I grew up next to an old cemetery on a hill. The founder of the city, Eugene Skinner was buried there in 1864. Back then the city of Eugene was also known as “Skinner’s Mudhole” due to the seasonal flooding in that part of the Willamette Valley. The cemetery was built on a hill intentionally so that the flood waters would not expose the coffins and release a bunch of floating corpses. Not far from the cemetery, Amazon Creek winds through town in a deep, cement-lined canal. The creek collects rain water and prevents the flooding of centuries past. Just west of town the creek meets the Long Tom river and together they fill a shallow reservoir called Fern Ridge. From the Fern Ridge spillway, the Long Tom snakes along until it joins the Willamette River and thence north to the mighty Columbia.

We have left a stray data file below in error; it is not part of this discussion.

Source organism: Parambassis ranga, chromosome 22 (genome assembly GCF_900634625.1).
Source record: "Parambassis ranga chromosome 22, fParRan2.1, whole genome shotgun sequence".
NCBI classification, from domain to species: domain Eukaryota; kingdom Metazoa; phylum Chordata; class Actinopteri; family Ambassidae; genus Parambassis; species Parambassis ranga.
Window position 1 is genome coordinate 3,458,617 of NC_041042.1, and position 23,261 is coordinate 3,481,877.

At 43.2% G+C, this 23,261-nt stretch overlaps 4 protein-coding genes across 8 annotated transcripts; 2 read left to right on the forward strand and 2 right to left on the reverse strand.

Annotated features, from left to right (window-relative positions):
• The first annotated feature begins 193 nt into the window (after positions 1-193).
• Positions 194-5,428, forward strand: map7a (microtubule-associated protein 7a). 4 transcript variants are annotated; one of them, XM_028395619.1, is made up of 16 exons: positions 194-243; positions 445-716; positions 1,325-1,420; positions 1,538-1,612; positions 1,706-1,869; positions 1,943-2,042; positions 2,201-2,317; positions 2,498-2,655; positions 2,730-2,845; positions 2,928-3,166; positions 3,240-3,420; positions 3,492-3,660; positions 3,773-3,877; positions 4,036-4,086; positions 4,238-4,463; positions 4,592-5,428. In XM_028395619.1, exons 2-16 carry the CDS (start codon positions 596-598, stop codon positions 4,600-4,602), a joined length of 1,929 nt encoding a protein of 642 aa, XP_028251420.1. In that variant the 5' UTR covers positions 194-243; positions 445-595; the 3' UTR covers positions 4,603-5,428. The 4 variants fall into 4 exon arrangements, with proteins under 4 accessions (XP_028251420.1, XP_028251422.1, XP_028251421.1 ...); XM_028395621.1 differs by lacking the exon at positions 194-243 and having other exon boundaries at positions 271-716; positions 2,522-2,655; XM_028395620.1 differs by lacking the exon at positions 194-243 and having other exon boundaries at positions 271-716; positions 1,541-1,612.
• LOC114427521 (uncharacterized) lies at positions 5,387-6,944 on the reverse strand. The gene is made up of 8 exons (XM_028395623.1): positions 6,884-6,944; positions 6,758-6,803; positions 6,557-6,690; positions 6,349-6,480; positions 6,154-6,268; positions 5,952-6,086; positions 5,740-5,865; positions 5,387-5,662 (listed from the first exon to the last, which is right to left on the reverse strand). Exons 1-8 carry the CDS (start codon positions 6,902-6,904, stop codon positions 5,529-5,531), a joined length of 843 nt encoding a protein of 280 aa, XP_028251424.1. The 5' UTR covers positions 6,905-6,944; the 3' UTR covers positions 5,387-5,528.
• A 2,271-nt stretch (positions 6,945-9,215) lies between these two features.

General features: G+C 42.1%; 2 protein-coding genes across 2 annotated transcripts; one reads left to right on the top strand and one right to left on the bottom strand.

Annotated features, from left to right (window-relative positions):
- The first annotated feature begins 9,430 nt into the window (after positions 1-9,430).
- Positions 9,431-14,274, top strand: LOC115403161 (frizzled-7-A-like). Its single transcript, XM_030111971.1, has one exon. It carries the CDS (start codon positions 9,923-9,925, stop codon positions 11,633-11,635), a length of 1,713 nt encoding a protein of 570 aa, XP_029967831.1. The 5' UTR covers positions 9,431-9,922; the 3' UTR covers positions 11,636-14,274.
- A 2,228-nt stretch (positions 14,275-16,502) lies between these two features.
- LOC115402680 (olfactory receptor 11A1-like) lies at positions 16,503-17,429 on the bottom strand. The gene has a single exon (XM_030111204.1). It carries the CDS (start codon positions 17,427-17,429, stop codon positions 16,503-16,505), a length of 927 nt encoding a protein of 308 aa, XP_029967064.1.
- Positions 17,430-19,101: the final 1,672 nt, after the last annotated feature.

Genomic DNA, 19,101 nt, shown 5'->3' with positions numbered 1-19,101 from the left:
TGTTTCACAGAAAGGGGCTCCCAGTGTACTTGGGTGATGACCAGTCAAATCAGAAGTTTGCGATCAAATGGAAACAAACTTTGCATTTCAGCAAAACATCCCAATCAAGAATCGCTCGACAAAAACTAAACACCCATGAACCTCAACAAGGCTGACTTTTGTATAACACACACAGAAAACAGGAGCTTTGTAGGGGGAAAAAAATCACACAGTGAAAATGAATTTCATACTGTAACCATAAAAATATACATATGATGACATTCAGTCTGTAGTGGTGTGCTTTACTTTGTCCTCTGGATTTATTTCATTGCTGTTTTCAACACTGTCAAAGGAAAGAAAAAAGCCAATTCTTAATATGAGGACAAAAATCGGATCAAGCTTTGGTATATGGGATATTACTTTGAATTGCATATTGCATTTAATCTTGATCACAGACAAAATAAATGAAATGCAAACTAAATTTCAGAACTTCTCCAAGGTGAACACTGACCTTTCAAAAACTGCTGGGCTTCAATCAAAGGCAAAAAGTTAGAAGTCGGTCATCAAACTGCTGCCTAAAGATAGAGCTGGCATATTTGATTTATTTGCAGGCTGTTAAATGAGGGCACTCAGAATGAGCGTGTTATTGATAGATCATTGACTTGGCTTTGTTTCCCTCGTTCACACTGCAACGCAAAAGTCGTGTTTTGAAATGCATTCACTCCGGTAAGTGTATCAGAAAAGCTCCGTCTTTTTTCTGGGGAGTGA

For years I have heard of carp in the Long Tom. I had seen them in the reservoir and nearby ponds but had never really looked in the Long Tom itself. This Summer I found myself below the Fern Ridge dam on a hot afternoon and sure enough, there were carp. The fish were small but plentiful and active. I had my tenkara rod with me and a good assortment of flies so I rigged up and crept down the steep bank. Normally, I would never share such a specific fishing location online, but the Long Tom river below the Fern Ridge dam is far from a secret. The banks are lined with rubbish: bottles, cans, bait, line, rusty hooks, old shoes, broken lawn chairs. That short stretch of brown water looks like it gets more fishing pressure than the whole of the McKenzie River! The carp supported this observation. They were not easily fooled. One mistep, one pass of a rod shadow, one glimpse of line on the water and they disappeared. I put a dozen different flies in front of feeding fish with no luck. Finally, I tied on a super-secret carp fly and, with some advanced kung-fu carp fishing technique, I unlocked the legend of the Long Tom carp!